My question: before importing, do I have to make a drop of all the existing tables already there ?

    • WPBeginner Support says:

      Yes if you are certain you have a working backup to revert back to incase your changes don’t work out as you intended.

  18. son_tn says:

    I want to connect database in phpmyadmin to wordpress. But I don’t know. Can you help me?

  19. indah says:

    Hi wondering,

    If you want to create a web that contains say accommodations, address and name of university and need to store that data in database. Does WP provide database to store all of those datas, in text format, image and URL


  20. Jorilson says:

    Hi thanks for this helpful information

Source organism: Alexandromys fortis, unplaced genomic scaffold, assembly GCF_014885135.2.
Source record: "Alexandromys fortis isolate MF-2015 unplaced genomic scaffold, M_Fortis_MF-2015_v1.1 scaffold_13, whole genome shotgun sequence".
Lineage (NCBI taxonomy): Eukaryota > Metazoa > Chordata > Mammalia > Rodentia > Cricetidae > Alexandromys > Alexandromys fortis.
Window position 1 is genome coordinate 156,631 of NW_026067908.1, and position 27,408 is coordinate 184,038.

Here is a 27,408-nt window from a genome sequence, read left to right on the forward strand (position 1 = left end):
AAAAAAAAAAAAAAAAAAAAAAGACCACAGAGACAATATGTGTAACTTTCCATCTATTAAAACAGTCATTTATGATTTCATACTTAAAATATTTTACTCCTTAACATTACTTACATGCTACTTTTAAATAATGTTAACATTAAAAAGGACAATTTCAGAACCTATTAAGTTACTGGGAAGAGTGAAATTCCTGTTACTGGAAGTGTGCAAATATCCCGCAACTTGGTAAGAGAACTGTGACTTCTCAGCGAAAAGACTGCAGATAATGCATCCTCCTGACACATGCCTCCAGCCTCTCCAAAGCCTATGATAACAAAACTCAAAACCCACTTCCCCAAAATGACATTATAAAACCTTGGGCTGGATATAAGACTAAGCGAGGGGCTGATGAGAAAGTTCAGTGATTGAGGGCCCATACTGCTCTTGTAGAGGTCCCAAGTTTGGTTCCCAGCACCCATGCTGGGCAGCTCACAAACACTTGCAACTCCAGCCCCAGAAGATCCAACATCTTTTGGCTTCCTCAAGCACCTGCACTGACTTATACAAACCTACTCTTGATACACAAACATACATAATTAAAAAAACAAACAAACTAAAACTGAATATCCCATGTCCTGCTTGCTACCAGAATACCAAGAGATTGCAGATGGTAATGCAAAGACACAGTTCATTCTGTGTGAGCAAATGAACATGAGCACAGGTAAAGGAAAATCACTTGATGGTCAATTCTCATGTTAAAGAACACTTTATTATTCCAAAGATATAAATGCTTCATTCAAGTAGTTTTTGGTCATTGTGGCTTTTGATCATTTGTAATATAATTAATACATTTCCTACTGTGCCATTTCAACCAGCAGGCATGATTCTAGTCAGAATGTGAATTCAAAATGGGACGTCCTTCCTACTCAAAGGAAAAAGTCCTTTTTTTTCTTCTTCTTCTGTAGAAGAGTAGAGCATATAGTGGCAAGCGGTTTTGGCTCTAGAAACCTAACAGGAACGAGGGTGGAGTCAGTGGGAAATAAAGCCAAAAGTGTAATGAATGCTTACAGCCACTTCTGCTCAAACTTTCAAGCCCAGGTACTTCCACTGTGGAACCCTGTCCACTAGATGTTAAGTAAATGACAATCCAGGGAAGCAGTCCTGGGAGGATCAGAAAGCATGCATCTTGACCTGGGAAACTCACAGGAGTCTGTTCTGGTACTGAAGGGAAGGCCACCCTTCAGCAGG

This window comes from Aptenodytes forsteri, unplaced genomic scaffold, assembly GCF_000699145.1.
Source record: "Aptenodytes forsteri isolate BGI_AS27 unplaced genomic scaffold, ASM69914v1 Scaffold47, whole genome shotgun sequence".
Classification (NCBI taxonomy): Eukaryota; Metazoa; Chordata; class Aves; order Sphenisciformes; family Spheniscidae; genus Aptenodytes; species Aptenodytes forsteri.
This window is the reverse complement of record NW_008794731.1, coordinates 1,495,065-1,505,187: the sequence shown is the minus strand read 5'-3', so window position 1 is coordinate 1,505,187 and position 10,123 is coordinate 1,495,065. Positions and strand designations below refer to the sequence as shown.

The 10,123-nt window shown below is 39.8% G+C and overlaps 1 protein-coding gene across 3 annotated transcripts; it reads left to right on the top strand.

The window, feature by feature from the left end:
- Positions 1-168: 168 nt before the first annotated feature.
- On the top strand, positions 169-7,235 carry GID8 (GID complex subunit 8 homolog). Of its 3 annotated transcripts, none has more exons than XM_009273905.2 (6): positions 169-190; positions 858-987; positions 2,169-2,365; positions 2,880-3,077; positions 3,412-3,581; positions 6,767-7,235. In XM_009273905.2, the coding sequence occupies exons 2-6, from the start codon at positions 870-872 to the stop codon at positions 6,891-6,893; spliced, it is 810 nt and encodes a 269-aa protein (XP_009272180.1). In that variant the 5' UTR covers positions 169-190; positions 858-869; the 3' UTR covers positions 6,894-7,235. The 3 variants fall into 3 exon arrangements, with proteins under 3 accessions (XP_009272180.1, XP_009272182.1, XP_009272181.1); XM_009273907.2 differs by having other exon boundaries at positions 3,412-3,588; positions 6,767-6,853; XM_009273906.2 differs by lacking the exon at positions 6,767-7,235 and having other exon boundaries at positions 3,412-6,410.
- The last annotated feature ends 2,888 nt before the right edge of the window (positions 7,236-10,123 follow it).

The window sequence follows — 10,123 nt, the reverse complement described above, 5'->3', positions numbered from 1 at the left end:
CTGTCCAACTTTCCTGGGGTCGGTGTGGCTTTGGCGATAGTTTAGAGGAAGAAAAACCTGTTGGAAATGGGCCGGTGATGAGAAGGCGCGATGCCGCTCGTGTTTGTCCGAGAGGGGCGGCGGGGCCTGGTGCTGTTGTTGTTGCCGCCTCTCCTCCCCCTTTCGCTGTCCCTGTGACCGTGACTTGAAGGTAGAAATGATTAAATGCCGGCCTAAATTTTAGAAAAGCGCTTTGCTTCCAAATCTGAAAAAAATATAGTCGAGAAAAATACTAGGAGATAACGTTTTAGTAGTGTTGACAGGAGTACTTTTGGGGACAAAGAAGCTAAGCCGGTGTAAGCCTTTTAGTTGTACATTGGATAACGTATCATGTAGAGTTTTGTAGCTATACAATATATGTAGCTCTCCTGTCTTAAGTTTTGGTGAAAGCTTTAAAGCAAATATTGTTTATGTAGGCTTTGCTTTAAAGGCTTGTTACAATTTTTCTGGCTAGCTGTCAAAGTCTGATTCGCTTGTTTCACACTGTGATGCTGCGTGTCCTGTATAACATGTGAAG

21. Mathlin says:


    Question: when we create installable wordpress plugin and created custom table to store some values,than is there need to import that table also,when we are installing plugin?

    • WPBeginner Support says:

      It actually depends on the situation. If you used that plugin before and it has stored some important data that you would like to have then you should import it. However if you are just installing the plugin the first time then there is no need to worry about it the plugin will automatically create a new table for itself to use.

  22. martin nilsson says:

    Hi guys,

    Question: when you create the database that will be used by wordpress, should you create a table as well or leave it? If you should create a table, then how many and why? What are the specifics for the/those table(s)?

    Meaning; is it OK to create a database called wordpress and 1 table called mywp and then edit wp-config.php to contain this information plus the connection details for that database or should it be done differently?

    Thanks in advance!

    • WPBeginner Support says: